Two major newspapers went in completely opposite directions this morning. The New York Times reported that former Alaska Governor Sarah Palin was moving closer toward declaring her candidacy for the 2012 GOP presidential nomination. The Wall Street Journal quoted a source (likely suspect: Fred Malek) saying that she was unlikely to run.
We suspect, based on numerous calls and emails, that The New York Times is correct. Scott Conroy, who broke the Palin documentary story over at Real Clear Politics, says that another major indicator that Palin is running will soon be forthcoming. And just a minute ago, National Journal reported that Palin would kick off a national tour in Washington, DC with an appearance at the Rolling Thunder motorcycle rally on Memorial Day.
Although Palin has been off the Beltway radar for months now, she remains popular with Republican primary voters and caucus attenders. Not wildly popular, mind you, but popular enough to be the co-front-runner in national polling of GOP voters by The Gallup organisation.
And Iowa, with former Arkansas Governor Mike Huckabee not running, is tailor-made for Palin. Roughly 60% of the state’s Republican caucus attenders will be evangelical Christians, a constituency that has in the past embraced Mrs. Palin as “one of their own.”
A Palin candidacy would immediately benefit two men: Mitt Romney and Jon Huntsman. Mr. Romney would benefit from the narrative contrast — him against her — that might cause fence-sitting contributors and politicians to support Romney to stop Palin. Nothing panics veteran GOP pols like the idea of having Sarah Palin at the top of the 2012 presidential ticket. They think she can do serious damage to down-ballot candidates; candidates for governor and the US Senate and for Congress. Stopping that from happening is an absolutely urgent task for them. The only candidate who out-polls Palin at the moment is Romney. They know he might not win, but he won’t bring with him collateral damage. For the time being, reducing collateral damage would be better than nothing.
Amb. Huntsman could benefit from the Romney-Palin narrative by adding a twist: “is this really the best we can do?” Mr. Huntsman is proving to be a far more deft politician than many insiders expected. He has (basically) the old McCain campaign team working for him. That team knows how to run a “maverick” campaign to the nomination. And they know how to run against Mitt Romney.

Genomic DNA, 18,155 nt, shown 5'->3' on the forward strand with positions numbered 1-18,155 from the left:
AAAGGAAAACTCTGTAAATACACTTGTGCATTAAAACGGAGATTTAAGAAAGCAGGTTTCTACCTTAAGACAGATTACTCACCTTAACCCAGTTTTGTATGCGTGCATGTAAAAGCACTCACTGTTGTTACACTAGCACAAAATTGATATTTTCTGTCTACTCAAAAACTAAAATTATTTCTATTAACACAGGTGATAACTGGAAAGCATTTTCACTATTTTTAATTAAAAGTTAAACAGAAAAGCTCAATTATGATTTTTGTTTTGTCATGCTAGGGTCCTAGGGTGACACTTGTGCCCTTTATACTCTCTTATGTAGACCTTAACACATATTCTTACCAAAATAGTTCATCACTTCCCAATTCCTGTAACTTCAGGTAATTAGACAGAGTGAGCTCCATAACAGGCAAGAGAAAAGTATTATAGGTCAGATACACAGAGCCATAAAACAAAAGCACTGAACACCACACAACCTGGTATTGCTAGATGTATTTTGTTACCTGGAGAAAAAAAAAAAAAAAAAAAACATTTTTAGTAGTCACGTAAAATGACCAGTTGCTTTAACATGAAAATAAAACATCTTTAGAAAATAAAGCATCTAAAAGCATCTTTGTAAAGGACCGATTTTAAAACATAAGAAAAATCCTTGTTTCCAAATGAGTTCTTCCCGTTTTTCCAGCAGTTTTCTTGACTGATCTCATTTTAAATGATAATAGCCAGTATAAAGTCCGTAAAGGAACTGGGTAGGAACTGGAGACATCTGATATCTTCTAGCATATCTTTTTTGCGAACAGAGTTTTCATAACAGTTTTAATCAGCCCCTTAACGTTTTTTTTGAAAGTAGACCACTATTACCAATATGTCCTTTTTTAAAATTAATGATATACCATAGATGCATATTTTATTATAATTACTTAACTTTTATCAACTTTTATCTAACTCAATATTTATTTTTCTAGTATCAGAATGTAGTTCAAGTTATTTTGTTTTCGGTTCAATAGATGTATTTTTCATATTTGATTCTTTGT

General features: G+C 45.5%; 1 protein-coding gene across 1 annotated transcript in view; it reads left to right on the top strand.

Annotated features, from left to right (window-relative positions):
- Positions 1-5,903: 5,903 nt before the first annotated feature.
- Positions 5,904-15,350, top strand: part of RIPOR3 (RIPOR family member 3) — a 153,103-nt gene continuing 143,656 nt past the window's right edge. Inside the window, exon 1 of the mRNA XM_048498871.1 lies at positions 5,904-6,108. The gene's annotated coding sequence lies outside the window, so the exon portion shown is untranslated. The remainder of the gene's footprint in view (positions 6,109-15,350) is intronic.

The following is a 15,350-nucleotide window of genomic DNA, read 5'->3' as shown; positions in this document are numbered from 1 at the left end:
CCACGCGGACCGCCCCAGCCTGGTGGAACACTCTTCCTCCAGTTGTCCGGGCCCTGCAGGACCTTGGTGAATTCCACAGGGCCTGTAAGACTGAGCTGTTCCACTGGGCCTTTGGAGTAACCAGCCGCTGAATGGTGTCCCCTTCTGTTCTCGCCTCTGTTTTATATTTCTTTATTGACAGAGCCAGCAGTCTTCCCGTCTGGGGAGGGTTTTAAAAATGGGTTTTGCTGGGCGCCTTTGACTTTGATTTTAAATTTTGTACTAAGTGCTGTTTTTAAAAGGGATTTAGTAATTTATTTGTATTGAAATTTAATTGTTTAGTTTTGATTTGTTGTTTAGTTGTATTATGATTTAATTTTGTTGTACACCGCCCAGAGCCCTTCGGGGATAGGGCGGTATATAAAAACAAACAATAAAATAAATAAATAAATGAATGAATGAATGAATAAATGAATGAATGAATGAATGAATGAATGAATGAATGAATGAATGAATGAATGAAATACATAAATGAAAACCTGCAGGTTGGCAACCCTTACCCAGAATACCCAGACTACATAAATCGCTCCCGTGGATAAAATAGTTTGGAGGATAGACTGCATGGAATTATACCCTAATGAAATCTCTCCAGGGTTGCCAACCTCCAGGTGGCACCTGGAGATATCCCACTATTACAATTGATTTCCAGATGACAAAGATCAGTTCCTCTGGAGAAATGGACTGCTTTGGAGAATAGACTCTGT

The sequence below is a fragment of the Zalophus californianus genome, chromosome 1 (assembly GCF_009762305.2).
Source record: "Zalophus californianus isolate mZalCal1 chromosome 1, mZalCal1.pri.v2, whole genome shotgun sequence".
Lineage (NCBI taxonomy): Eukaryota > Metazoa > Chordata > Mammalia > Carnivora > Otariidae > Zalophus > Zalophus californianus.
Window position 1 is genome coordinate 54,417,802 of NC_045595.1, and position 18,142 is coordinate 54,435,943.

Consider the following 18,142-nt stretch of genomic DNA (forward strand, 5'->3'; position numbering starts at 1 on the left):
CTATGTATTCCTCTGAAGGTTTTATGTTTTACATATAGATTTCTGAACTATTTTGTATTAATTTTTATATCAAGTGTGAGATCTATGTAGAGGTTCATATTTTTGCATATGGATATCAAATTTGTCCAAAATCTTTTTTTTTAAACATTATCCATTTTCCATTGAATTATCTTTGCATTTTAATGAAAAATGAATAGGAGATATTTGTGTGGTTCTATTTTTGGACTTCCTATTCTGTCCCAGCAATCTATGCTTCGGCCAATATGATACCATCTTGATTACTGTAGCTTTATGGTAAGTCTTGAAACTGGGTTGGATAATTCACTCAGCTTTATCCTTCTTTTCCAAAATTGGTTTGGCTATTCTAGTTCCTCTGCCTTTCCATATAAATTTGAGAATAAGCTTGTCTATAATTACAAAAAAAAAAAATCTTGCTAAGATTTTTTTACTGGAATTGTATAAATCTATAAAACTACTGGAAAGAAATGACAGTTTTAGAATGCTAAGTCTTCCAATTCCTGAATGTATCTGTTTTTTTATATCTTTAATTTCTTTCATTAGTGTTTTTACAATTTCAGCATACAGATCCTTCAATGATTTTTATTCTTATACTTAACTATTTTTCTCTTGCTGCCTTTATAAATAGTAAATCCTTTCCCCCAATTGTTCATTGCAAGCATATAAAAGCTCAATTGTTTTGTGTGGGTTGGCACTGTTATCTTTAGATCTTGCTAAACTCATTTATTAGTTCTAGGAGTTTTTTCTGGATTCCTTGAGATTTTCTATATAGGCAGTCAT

The fact is that a large number of Republican politicians and, more important, Republican primary voters would like a fresh face, a solid conservative candidate who can take the fight to President Obama. That’s what Amb. Huntsman is selling. With Palin soaking up the oxygen amongst social conservatives and Romney not exciting more “traditional” GOP voters, there’s an opening for Huntsman to come in, defeat Romney and go on to defeat Palin.
Who would be hurt by Mrs. Palin’s entrance into the race? First and foremost: former Minnesota Governor Tim Pawlenty. Mr. Pawlenty received a big lift when Mike Huckabee unexpectedly got out of the race. Social conservatives in Iowa, South Carolina and all across the South and the Midwest no longer had a champion. The Pawlenty brain trust saw their man as the one who could take up their banner. Combining that with his credibility among “traditional” Republicans, they reasoned, made him (potentially) formidable. They moved up his announcement of candidacy to fill the political vacuum created by Huckabee’s departure. Suddenly, they had a believable narrative as to how their man might win the 2012 GOP presidential nomination.
If Palin does get in, that narrative is out the window. She’ll be the champion of social conservatives, not Pawlenty. And from there, all of the doubts about Pawlenty’s path to the nomination reassert themselves. Palin makes it harder for Pawlenty to raise money. She makes it harder for him to gather social conservative political support. She makes it really, really hard for him to get media attention. She’s the media magnet. She’s what they want.
As for the others, they’re hanging by a thread as it is, so a Palin candidacy would only make their political doom more certain.